Tuesday, May 10, 2005

Lafayette's Sense of Entitlement?

David Hays has a letter in today's Advertiser that pretty much indicates the state of the local regional opposition to Lafayette's fiber optic project. The visible opposition is reduced to grasping at "issues" that really don't make sense.

This letter is simply the latest is an increasingly isolated, shrill and disjointed opposition—one which in this instance is reduced to the petulant assertion that a community that has come together, left and right, republican and democrat, black and white, rich and poor to endorse a project that invests our money in our future is somehow operating out of a sense of, prepare yourself: "entitlement." This is going to be real news for a community that has been fighting two out-of-state monopolies tooth and nail for going on a year. The city and its people have no sense of entitlement. They've had to fight, and fight hard, against BellSouth and Cox since day one.

Just to remind ourselves, here are some highlights of the fight:

BS and Cox's first move when the mere idea of Lafayette extending its fiber network from offering resources to business to offering it to all her citizens was to prance down to the legislature and use a clever legislative maneuver to get its lobbyist-written bill introduced after the filing deadline. The bill was an unashamed attempt to make it illegal to even study the issue. The corporations wanted to get the state of Louisiana to tell the city of Lafayette what it could and could not offer the citizens of Lafayette. It almost worked. BS and Cox clearly feel entitled to their unopposed monopolies and were happy to try to use the state to quash our right to bring in a little competition.. It's not Lafayette that feels entitled.

Then, you will recall, we were treated to an "Academic Broadband Forum" that was nothing less than insulting. BS and Cox brought in a panel to repeat outright and demonstrable lies like the ones that no telecom utility had ever succeeded and that competition from municipals had never caused cable companies to lower their rates. This is the same forum in which the representatives of the companies admitted before the camera that even if Lafayette were to vote for fiber they wouldn't build it. Then, of course, they felt free to advise us that we should follow their advice and call a vote to suit their needs. It doesn't bother them to piously advise us about a vote after telling us they wouldn't pay attention to a successful vote and after having done their best to make sure the state would never allow us to consider the project, much less vote on it. The level of hypocrisy is breathtaking. And we are supposed to worry about the people of Lafayette feeling entitled? Come on! This is not where the sense of righteous entitlement in this fight resides.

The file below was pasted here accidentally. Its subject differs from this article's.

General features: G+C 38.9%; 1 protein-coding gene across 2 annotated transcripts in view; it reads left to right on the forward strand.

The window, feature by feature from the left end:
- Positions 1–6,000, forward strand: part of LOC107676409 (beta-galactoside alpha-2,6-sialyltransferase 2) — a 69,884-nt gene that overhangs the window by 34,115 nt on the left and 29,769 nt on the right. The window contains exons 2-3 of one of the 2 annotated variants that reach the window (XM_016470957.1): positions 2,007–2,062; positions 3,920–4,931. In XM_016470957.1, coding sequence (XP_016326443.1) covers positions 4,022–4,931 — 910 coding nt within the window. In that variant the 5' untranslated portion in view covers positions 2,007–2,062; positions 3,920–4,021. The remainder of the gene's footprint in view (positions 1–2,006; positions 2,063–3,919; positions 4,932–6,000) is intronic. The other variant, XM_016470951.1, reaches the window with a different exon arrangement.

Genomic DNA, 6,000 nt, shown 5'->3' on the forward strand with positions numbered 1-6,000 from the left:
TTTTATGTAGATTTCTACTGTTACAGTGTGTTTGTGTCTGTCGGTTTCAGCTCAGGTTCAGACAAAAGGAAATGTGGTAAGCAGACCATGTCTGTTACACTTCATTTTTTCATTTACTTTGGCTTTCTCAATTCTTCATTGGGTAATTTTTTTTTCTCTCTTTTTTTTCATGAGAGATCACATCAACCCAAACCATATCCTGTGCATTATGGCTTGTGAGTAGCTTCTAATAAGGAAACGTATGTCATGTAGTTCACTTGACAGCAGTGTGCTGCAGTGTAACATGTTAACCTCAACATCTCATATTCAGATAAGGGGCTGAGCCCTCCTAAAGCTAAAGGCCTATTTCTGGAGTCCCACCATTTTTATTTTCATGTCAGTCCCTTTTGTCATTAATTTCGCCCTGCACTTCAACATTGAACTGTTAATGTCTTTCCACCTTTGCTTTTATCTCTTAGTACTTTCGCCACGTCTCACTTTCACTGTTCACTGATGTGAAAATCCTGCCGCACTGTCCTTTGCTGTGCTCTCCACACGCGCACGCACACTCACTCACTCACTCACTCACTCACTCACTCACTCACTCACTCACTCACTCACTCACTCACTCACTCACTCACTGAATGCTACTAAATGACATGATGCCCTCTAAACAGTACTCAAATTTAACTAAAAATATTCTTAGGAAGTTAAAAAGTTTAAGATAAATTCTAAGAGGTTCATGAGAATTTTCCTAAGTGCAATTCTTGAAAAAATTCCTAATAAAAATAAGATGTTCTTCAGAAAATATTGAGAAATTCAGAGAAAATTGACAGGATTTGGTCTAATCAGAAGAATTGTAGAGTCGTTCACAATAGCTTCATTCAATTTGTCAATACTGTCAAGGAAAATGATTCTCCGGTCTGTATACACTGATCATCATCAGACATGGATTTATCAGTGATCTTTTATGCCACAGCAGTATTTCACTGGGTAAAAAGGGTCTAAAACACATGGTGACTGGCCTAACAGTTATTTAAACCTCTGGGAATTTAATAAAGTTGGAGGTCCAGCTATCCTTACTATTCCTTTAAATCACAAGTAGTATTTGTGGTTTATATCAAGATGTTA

You might recall a little anonymous blog site that purported to be written by a Lafayette resident (aka TJCrawdad) but turned out to actually be an official in Tyler, Texas at Cox regional headquarters who was in charge of "governmental and public relations" for our region. He took some ugly potshots at the governmental officials that he was supposed to be negotiating with from behind the cover of anonymity until he was exposed. He clearly felt entitled to fudge the truth a little bit.

Then Cox returns to the legislature and gets a Baton Rouge legislator to file a bill that would force a second vote on a community that couldn't be convinced to petition for a first. That same bill would punish Lafayette for having the gall to offer a little competition to Cox by effectively fining it nearly a million dollars. Gall? Entitlement? Arrogance? Words fail.

We've had the first ugly push poll; and then, in an amazing display of raw arrogance, a second and even more offensive one. TV rationed to Monday, Wednesday, and Fridays. Really? Stuff like that is a joke. It's almost enough to make you miss the attempts to inject a little racial animosity into the conversation by planting the lie that only the "southside" would get fiber with as many people as possible. We really don't need the "help" of BS and Cox on this one. It is no one from this city who feels entitled to awaken that beast in order to make a few more bucks and avoid a little effective competition.

No, it's not Lafayette that feels entitled to its way. It's BellSouth and Cox who seem to believe they should be allowed to whatever would eliminate the possibility of competition.

When all the local regional opposition can come up with in opposition to the consolidating and pretty clearly overwhelming support of the community is "entitlement," it's pretty clear the well has run dry.

David Hays has it exactly wrong. A sense of entitlement isn't Lafayette's problem. In fact, it's BellSouth and Cox's sense of entitlement that has led them to act in ways that have alienated the community.

2 comments:

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